29 December 2013
There’s a view abroad in some quarters – you can guess which – that improving the performance of our schools, seemingly falling against international benchmarks, is not about injecting more money but about something called “values”. In an opinion piece earlier this year, the Grattan Institute’s Ben Jensen seemed to agree with the tag line reading “raising teachers’ classroom skills is far more important than raising money”. But what’s the key to raising teachers’ classroom skills? Jensen concluded that it requires
….teachers having mentors, getting proper feedback about their work, being required to do research on education in collaboration with other teachers, under an umbrella of sustained professional learning.
All of which, of course, costs money. Jensen set out four measures, which add up to $6.1 billion a year (about what has been proposed under the Gonski plan, however it’s called now).
Kevin Donnelly, an expert apparently, is one of the proponents of the values theme. In a recent opinion piece on the 2013 Victorian Year 12 results, Donnelly observed that
…the example of (high achieving) students proves that where schools are academically focused, where teachers set high standards and expectations and where parents motivate their children to excel, then it’s possible to succeed.
In another piece he seeks to debunk the “belief embraced by Australia’s education establishment and by champions of the Gonski report is that socioeconomic background determines whether students succeed or underperform. Intelligence and innate ability are ignored….”
Most of the high achieving students that Donnelly lauds, of course, come from private schools and a couple of high performing public schools in Melbourne’s leafy eastern suburbs. If you follow Donnelly’s reasoning, it follows that teachers at such schools are superior to their counterparts in schools in, say, Melbourne’s western suburbs. And that the students of such schools are almost universally innately intelligent, while their western suburbs counterparts (one could hardly use the term “peers”) must be obviously almost universally inferior in the cognitive department.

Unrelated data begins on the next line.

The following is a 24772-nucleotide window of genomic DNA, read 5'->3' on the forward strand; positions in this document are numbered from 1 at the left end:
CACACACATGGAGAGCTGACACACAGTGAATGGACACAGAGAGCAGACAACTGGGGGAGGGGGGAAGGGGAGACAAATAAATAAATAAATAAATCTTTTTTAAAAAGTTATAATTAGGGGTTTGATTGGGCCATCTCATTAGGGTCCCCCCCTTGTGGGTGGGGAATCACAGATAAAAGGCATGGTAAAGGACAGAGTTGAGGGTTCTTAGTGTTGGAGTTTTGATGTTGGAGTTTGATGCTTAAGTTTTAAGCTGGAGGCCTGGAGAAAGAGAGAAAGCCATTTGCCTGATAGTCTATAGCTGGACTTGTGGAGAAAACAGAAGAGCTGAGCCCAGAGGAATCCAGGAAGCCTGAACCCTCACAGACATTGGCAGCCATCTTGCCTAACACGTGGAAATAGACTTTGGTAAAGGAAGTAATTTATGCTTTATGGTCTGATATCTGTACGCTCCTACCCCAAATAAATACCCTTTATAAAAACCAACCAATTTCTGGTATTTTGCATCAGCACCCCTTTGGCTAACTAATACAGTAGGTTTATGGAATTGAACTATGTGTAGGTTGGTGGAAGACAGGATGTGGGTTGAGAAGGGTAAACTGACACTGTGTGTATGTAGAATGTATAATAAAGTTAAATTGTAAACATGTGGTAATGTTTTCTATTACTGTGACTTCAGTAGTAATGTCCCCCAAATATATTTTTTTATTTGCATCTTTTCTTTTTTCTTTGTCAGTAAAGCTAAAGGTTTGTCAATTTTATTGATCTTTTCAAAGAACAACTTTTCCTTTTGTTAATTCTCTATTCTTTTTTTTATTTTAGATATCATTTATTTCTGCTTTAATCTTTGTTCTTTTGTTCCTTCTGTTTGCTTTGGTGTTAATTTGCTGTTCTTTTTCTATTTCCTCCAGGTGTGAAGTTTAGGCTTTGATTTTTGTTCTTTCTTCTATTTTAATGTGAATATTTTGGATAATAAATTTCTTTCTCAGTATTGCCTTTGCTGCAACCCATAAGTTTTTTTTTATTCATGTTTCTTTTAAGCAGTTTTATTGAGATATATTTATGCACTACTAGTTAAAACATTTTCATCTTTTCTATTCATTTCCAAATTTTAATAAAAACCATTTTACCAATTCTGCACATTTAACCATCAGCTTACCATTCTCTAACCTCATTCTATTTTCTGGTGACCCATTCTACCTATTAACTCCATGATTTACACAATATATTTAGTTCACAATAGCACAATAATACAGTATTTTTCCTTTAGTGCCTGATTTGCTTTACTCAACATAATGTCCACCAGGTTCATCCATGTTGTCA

We don’t think the “values” argument stacks up and neither does Kevin Donnelly stack up.
This item was first published in February 2007 on Pluto*.
. . . . . . . . . . . . . . . . . . . . . . . . . .
Most people have an opinion on the quality of education provided to the children of Australia.
After all, just about everyone has been to school themselves and the majority of older people have had children or grandchildren at school.
Kevin Donnelly is no exception, except he’s an “expert”. He’s certainly a prodigious commentator: he’s written a couple of books on the subject and he’s the education commentator of choice in The Australian. You can go here for a fairly comprehensive selection of his commentary.
My problem with Donnelly is that, no matter how much he writes, he’s really only got one story. Australia’s education systems are failing and the remedy is “back to basics” – phonics, rote learning, highly structured and prescriptive teaching and learning.
Now, there are undoubtedly elements of the story which ring true. Nothing is perfect – continuous efforts at improvement are to be applauded, as we learned in Blog # 2 – and from time-to-time, as in all areas of human endeavour, teachers and education policymakers stuff up.
BUT: by and large, Australian schools do pretty well by most Australian kids.
* “I don’t care what they say about you Pluto – for me you’ll always be a planet.”
5 December 2013 | Australia is only just above the average on equity measures. But in Australia – as in so many other countries – life chances continue to be largely determined by parental (especially a father’s) income and occupation. The problem with Australian education equity is that there are a range of multiplier effects. That is, a boy from a low socio-economic background, who goes to a poorly-resourced school and lives in a low socio-economic status suburb in Tasmania for example, tends to do substantially worse than a girl from a higher socio-economic status background, going to a selective or elite private school and living in a high socio-economic status suburb in the ACT, especially in an area like literacy. All of those factors have a significant influence on their educational outcomes.
17 April 2013 | More than half (57%) of Australian Year 4 students were reported to be “somewhat affected” by resource shortages related to reading, 54 per cent by resource shortages related to mathematics and 68 per cent by resource shortages related to science. Forty-six per cent of the principals of Australian Year 8 students reported similar levels of shortages in mathematics and 52% in science. Students attending schools in which principals reported that there were no resource shortages scored significantly higher than students from schools where principals reported being “somewhat affected” by shortages in Year 4 reading and mathematics and Year 8 mathematics. This trend was not found for science achievement.
16 March 2013 | The difference in educational opportunities between the haves and have-nots is ”alarming”, according to David Gonski, the businessman who reviewed school funding for the federal government. In rare public comments over education reform progress, Gonski says he sincerely hopes something comes out of his 18-month review, handed to the government in late 2011. Gonski says an extra $6 billion in funding each year was not a lot of money considering $1 billion is currently spent on schools each week. The plea comes amid doubts over whether the proposed school funding reform will be achieved amid brawling between state and federal governments before the showdown at the Council of Australian Governments.